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How to Start a Car That's Been Sitting for Years

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11:28   |   Jul 12, 2016

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How to Start a Car That's Been Sitting for Years
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  • Hey guys Chrisfix here
  • and today Im going to show you what you should do
  • before you go to start a car that's been sitting for a long time.
  • And by a long time I mean the car has been sitting without being started or
  • moved for at least 4 to 6 months, or longer. In this case I got mustang from an online
  • auction. I'll be turning it into drift car. The problem is I don't know if it starts.
  • But I do know the car has been sitting for awhile. Even though I want to see if the car will start up.
  • Before we do that I want to go over a couple of IMPORTANT things to check so we
  • don't cause any damage to the engine when we go to start it.
  • That being said the first thing to check was this key was really hard to get in and out. In is not too bad,
  • but getting it out is a little tough. But luckily a sticking key is usually a quick and easy fix.
  • So to fix the sticking ignition lock we're going to be using one of these dry
  • lubricant sprays but instead of me just fixing it real quick,
  • I wanted to show you guys how a lock actually works and why it's hard for
  • your key to move in and out. So there are two main reasons why your key might be
  • hard to move in and out of the lock, and the first reason is every time you put
  • your key in your pocket you have a chance of getting lint on the key, and
  • then when you go use the key in your lock you force that lint in here and it
  • just gums things up.
  • The other reason is, watch these pins right here, you can see when you push the
  • key in, the pins move out of the way and become even so that you could pop the
  • lock open or start the car
  • So if these pins aren't lubricated, it could be difficult to move the key in
  • and out.
  • So what we're going to do is we're going to spray a dry lock lube. It's a dry
  • lubricant that goes in wet and then liquid evaporates and provides
  • lubrication so the key could slide in and out without getting hung up. So you
  • can see how well the lubrication worked in here,
  • now let's go try this out in the Mustang. So make sure you roll down a window or
  • leave a door open or something. So just shake this up. And you really don't need a lot
  • just a little burst. Work our key in and let's see;
  • All right now that is a lot better and that's the first fix on our mustang.
  • In this video I'm going to show you tons of little tips and tricks just like this
  • and at the end of this video we're gonna go try to start this car and see if she
  • runs. Cars are not meant to sit around
  • they're meant to be used. So when they sit around one of the biggest problems
  • is parts get rusty and the fluids in the engine and transmission and all that,
  • start to break down; so with the car off the ground
  • I'm going to show you how to get this car ready so we could safely start the engine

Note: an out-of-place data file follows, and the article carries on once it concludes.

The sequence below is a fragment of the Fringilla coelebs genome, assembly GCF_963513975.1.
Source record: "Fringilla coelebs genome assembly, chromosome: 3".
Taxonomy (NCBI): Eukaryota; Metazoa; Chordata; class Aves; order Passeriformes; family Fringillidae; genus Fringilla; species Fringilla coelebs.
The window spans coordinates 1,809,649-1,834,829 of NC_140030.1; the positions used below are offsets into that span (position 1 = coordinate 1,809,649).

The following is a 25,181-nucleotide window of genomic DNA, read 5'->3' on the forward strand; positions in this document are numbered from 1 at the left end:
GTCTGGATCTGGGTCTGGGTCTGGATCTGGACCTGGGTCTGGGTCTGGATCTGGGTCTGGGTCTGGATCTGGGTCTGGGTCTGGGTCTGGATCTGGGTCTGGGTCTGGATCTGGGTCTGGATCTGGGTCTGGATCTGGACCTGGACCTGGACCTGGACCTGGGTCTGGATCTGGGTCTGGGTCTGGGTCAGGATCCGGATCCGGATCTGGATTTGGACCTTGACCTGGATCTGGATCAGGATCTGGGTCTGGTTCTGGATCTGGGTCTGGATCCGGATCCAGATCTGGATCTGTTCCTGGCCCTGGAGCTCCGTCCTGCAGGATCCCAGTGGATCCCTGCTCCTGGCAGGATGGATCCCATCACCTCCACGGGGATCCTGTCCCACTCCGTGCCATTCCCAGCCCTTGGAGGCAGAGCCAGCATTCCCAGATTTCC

• All right the first thing to do is get under the hood and check the engine oil;
  • actually, before we even do that, when a car sits animals like to make your car their new home.
  • So they'll build nests out of straw and leaves which could easily catch fire with a hot engine.
  • So take a look around and make sure you don't see any nest from animals anywhere in the engine
  • The other place to look is in the grill and also down below the grill;
  • not only for animals but leaves and debris starts getting stuck up here,
  • which will cause your car to overheat when you first start it. And actually you
  • could see right here it looks like we have a bird of some sort
  • actually it looks like a hummingbird that kind of got wedged up here and stuck. (R.I.P.)
  • So real quick just look for stuff like this and nests from animals.
  • So the first fluid we want to check and probably the most important fluid to
  • check is the engine oil, because it's the lifeblood of your engine.
  • Imagine if we went to start the engine and it happens to be little to no oil in there;
  • or if the oil is old and broken down and provides no protection.
  • You could cause some serious damage. And you can see here we're VERY LOW on oil;
  • actually I wonder if there's even any oil in this engine so let's drain it and find out.
  • I want to catch an oil sample to get analized which could give us some useful
  • information on the condition of the engine. So just loosen the drain plug
  • and drain the oil gotta catch some oil for the sample; good.
  • And with the oil completely drained screw in the plug and tighten it down;
  • not too much just so that snug. Whipe the remaining oil off and let's remove the
  • oil filter. Now this filter is mounted sideways and I hate when they design
  • it like that because it makes it a complete mess to remove.
  • To combat that mess, a tip I have is to use tin foil right underneath the filter
  • to funnel the oil as you remove the filter.
  • See what I mean? Look at the oil getting everywhere. But luckily the tin foil
  • trick works pretty good.
  • Now we can install the new filter. Remove the foil for a quick and easy cleanup